SY Qureishi, a former chief election commissioner, has stated: “Our country is perpetually in election mode that as the current government pointed out, staggers government machinery. This will help check flow of money during elections and control corruption, casteism and communalism that tend to be perpetuated each time…..”
Senior politicians like L.K. Advani and even Nitish Kumar have spoken in favor of the proposal. But several opposition parties have opposed the move. Some even have termed it as anti-democratic move.
The issue has been discussed academically for several years and the ills identified and defined covering multidimensional spectrum. The NITI Aayog and the Parliamentary Standing Committee on Personnel, Public Grievances, Law and Justice concur with the proposal.
The NITI Aayog has pointed out that with elections happening somewhere in India nearly all the time there is disruption to governance due to imposition of the Election Commission’s Model Code of Conduct.
Add to it, escalating costs — the growing sums of money spent by the candidates, political parties and government, and the routine flouting of all caps and limits on expenses. It is the root cause for proliferation of gargantuan corruption – the most sinister internal-national security threat.
Also, massive expenses borne to conduct elections 24 x 365 days what with Central Para Security and State Police Forces employed to ensure peaceful conduct of polls. Most importantly, security forces diversion from their key roles of counter terrorism, insurgency and other internal security challenges and crises that automatically provide respite to the enemies of the state to regroup and recoup.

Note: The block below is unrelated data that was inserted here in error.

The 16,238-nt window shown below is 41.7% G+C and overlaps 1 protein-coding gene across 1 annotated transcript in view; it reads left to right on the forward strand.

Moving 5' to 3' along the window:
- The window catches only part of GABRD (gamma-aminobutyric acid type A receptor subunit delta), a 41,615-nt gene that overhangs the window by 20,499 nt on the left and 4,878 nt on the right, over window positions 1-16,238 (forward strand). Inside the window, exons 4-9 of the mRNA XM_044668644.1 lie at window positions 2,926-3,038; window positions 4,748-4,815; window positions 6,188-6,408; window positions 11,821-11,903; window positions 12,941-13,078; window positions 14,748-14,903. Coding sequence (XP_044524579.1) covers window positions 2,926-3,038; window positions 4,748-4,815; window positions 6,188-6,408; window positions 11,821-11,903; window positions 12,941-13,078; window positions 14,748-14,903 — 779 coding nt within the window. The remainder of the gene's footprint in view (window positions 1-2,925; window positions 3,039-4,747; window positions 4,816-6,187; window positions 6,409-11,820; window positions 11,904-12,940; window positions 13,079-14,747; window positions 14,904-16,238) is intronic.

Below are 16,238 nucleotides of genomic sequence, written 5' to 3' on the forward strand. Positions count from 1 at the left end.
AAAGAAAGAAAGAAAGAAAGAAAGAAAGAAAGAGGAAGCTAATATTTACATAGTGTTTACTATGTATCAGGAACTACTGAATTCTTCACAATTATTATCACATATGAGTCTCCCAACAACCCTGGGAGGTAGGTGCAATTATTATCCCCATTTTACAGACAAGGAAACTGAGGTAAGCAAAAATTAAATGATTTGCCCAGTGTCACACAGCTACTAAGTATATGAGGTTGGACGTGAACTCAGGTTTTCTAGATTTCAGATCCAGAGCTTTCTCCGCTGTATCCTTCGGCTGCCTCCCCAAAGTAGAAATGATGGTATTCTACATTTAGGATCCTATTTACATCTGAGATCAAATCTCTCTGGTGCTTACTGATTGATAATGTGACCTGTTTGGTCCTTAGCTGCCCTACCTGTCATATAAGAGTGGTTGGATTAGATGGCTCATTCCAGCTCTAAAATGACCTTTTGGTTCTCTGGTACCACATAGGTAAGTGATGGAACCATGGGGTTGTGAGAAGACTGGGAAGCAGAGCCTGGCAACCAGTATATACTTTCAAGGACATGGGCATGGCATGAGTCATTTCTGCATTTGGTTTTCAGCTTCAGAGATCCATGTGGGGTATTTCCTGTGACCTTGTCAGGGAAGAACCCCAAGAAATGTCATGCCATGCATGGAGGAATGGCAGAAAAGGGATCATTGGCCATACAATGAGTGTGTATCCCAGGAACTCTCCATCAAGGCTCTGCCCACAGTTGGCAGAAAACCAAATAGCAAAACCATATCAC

Ironically, the debates have failed to highlight one extraordinarily significant issue, that is, 24 x 365 days elections create, promote and consolidate irretrievable chasm or divide of the society on caste, communal and class lines which is contra “NATIONAL” unity.
Majority agree to disagree, when follow up action is to be attempted. Elected representatives, particularly opposition parties have scant regard for debate, dialogue, negotiation, reconciliation and consensus – key elements of democratic processes. Political hobnobbing and hoodwinking is on grand display by leaders. Their duplicity, more aptly multiplicity, is phenomenal. They say one thing; and do exactly the opposite. How long can they continue to hoodwink people?